Circular Economy Opportunities in Ghana: What it is and it’s meaning to us?

The European Union Delegation to Ghana organized a seminar on “Circular Economy Opportunities in Ghana” on 7th and 8th May 2019 at the Labadi Beach Hotel in Accra, Ghana. The seminar that brought together non-governmental organizations (NGOs), civil service organizations (CSOs), private sector companies, government organizations, entrepreneurs, businessmen and women mainly from Europe and Ghana, focused on improving knowledge and information regarding circular economy opportunities, promoting and raising awareness about green jobs for young people and women.

GAYO had the privilege of being invited to participate in the learning and knowledge sharing process as a member of the Africa Circular Economy Network (ACEN), and due to its stand on environmental related issues, waste management and a strong advocate of the circular economy concept.

The seminar kicked off with a welcome address from H.E Diana Acconcia, the European Delegation Ambassador to Ghana, speeches from the Mayor of Accra and the Deputy Minister for Environment, Science, Technology, and Innovation – Mr. Mohammed Adjei Sowah and Mrs. Patricia Appiagyei respectively. Their address and speeches were centered on how far Europe has advanced in the circular economy and some of the benefits Ghana can achieve when the circular economy is adapted as well. This was followed with a plenary session on what circular economy is and what is being done in Ghana, then a roundtable discussion on what kind of opportunities exist, the challenges and the needs of the circular economy enterprises, and a thematic group session on plastic, agriculture and electronic wastes which allowed participants to contribute and provide actionable recommendations for the future development of the circular economy in Ghana.

Gloria Bobson (Program Assistant, GAYO) presenting ideas for circular activities during the event.

What then is Circular Economy? Circular Economy is basically an economic system aimed at minimizing waste and at the same time making the most out of our limited resources. It is an alternative to the traditional linear economy which is centered on taking from the finite resources, making products out of them, using them and finally disposing of them. At GAYO, we strongly agree with the authors of Circular Business and see Circular Economy as an economy which is regenerative by design, with the aim to retain as much value as possible of products, parts and materials through optimal reuse, refurbishment, remanufacturing and recycling (being the last option) of products and materials.

In Ghana, the principles of the circular economy have been in use for generations but it is important that as we advance as a country, we incorporate it into all aspect of our business models, the agriculture sector, the transport sector and all facets of our lives. An example of the circular economy principle you may have practiced before or still practice is buying your ‘waakye’ (a local meal) from your popular food stall or restaurant in leaves (instead of Styrofoam packs) or flushing toilets with waste water from hand washing of clothes. The concept is nothing new at all and does not require those with deep pockets or only developed countries to practice it. In fact, Ghana stands a greater chance of improving its economy if we practice this regenerative approach especially in this era where plastics and plastic waste have become a menace.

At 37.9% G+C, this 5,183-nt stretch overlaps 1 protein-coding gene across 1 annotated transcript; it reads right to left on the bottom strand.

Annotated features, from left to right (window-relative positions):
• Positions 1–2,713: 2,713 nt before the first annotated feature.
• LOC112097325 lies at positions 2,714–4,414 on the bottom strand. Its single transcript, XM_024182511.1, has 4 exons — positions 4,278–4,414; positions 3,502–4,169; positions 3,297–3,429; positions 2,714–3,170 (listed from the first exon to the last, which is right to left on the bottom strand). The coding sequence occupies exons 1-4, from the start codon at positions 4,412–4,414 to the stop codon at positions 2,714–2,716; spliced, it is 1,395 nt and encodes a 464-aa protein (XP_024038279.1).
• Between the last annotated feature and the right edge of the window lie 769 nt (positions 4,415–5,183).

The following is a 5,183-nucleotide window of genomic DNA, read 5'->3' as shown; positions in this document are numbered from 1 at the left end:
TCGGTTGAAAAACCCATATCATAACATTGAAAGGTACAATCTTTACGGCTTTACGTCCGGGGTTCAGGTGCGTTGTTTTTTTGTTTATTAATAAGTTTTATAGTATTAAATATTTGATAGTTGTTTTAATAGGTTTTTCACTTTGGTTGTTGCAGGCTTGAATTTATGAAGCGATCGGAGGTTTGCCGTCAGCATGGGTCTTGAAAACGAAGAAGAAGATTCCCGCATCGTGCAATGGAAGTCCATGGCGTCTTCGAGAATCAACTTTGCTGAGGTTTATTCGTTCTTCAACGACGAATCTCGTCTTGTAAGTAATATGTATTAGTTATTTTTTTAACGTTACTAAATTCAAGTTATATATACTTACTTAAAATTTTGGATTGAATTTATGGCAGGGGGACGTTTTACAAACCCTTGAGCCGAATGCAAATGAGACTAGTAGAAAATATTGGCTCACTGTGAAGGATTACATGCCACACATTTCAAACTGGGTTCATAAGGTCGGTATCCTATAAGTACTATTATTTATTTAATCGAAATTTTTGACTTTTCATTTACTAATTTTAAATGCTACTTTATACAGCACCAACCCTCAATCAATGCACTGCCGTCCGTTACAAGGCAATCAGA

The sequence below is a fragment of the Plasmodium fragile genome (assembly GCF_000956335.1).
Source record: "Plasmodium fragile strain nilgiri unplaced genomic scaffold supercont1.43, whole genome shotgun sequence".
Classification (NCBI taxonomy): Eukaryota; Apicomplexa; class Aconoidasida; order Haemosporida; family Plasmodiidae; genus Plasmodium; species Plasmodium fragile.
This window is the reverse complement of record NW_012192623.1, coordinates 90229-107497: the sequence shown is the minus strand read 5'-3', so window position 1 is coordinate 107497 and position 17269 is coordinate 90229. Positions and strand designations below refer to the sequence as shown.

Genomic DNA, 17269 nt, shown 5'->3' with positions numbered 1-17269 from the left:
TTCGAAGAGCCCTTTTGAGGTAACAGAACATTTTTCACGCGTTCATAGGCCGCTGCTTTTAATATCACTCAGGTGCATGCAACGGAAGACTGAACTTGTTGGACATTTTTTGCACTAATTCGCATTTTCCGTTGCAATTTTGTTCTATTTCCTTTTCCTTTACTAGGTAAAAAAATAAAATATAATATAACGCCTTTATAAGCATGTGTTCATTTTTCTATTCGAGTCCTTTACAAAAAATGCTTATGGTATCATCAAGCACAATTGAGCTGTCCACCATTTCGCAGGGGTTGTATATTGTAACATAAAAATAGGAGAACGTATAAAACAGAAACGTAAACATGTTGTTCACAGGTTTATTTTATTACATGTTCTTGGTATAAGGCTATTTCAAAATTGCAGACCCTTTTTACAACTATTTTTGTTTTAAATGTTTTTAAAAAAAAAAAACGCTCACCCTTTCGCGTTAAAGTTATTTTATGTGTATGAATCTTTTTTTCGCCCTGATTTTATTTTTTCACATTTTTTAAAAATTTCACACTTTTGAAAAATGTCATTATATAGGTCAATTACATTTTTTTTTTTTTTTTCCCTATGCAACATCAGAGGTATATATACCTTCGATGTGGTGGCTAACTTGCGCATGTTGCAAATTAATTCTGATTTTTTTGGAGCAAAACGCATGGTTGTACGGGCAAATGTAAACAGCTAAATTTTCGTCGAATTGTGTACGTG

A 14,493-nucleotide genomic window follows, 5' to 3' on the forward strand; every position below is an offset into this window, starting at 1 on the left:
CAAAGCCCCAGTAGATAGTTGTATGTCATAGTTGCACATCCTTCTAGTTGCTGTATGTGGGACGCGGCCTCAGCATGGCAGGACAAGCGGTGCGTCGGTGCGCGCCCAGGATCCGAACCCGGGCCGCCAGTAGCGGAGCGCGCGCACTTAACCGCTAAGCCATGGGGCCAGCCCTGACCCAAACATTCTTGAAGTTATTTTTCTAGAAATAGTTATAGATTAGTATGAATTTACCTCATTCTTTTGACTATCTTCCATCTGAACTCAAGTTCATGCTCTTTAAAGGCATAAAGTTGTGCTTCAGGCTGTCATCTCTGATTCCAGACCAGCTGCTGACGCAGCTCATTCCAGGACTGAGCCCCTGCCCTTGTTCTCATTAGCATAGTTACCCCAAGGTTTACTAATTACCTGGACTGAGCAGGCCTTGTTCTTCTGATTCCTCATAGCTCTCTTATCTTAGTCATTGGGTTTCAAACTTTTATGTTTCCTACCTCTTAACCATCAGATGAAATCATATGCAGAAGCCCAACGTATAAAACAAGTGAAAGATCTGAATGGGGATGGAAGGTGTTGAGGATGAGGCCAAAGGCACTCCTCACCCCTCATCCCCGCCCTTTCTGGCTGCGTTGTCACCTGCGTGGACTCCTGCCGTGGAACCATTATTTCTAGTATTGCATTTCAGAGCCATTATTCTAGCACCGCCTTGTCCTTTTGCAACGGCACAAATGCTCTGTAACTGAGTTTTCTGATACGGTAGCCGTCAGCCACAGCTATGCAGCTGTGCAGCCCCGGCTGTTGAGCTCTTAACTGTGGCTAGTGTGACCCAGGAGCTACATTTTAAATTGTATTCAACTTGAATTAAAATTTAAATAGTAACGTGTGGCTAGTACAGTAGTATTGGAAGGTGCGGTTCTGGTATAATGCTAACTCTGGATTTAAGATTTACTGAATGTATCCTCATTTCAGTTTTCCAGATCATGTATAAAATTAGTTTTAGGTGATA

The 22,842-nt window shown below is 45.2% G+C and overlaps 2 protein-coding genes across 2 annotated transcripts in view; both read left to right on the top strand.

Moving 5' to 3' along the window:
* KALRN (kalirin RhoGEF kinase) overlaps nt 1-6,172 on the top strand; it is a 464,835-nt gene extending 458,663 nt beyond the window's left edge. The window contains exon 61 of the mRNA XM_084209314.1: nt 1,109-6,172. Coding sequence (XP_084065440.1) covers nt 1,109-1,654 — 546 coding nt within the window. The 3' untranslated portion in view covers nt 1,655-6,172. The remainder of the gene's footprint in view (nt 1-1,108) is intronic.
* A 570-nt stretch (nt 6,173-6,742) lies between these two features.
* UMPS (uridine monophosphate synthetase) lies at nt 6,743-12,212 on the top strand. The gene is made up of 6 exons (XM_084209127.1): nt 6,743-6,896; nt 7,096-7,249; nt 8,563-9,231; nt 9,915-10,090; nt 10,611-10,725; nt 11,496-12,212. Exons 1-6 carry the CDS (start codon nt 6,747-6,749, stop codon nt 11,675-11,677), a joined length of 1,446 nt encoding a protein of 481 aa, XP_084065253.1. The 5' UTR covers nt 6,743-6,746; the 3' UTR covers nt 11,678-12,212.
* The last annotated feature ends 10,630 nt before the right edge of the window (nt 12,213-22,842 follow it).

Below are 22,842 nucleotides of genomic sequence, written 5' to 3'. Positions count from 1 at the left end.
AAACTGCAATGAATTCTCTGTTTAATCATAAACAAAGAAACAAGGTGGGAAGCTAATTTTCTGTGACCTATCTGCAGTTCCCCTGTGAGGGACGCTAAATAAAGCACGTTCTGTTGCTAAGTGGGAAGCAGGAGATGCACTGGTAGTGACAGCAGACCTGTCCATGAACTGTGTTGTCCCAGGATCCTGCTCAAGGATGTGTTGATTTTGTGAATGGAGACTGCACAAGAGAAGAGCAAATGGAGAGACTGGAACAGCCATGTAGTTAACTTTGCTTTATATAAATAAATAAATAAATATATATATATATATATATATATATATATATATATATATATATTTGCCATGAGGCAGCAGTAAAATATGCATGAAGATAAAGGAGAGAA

Participants of eating and drinking from leaves and calabash during Power Shift 2018: A plastic public event organized by GAYO, in partnership with the Ghana Youth Environmental Movement during World Environmental Day 2018.

Some actionable recommendations on personal and community levels that were presented at the seminar for the future development of the circular economy in Ghana included tasking manufacturing industries, especially those in the consumable sector, to factor eco-friendly designs into their packaging solutions. For individuals, reducing the use of single-use plastics by switching to carrying our shopping bags to the market, reusable bottles for water, minimizing the amount of waste one generates, and practicing composting on a small scale (at home) are some simple and practical steps everyone can take. For rural areas, where waste management options are limited but food and agricultural waste is very dominant, practicing large scale composting offers a greater solution for replenishing degraded lands.  

The above recommendations form part of GAYO’s flagship project which commenced in 2017 and aimed at localizing Circular Economy for communities. The Sustainable Community Project, as we call it, was first piloted in some households in Cape Coast and New Edubiase to establish a community-led closed-loop system for waste management. In partnership with the local government office of the Adansi South District Assembly, the project is aimed at developing a circular economy model for waste management in Ghanaian communities while setting the foundation for zero waste living. This means community waste is properly segregated and utilized to generate income for the community. Hence, no open burning of waste at dumpsites and preventing the flow of waste materials into the adjacent ecosystems.  Through our continuous participation in circular economy activities, we are focused on reintegrating the principles of circular economy at the local scale by adapting it to the societal needs of each community. We hope to strengthen our knowledge, scale up our ideas, and implement our circular-based projects from one community to the other.

Wondering how you can improve Ghana’s circular economy but have no idea on what to do, join the ACEN Ghana Chapter and learn more about Circular Economy in Ghana.

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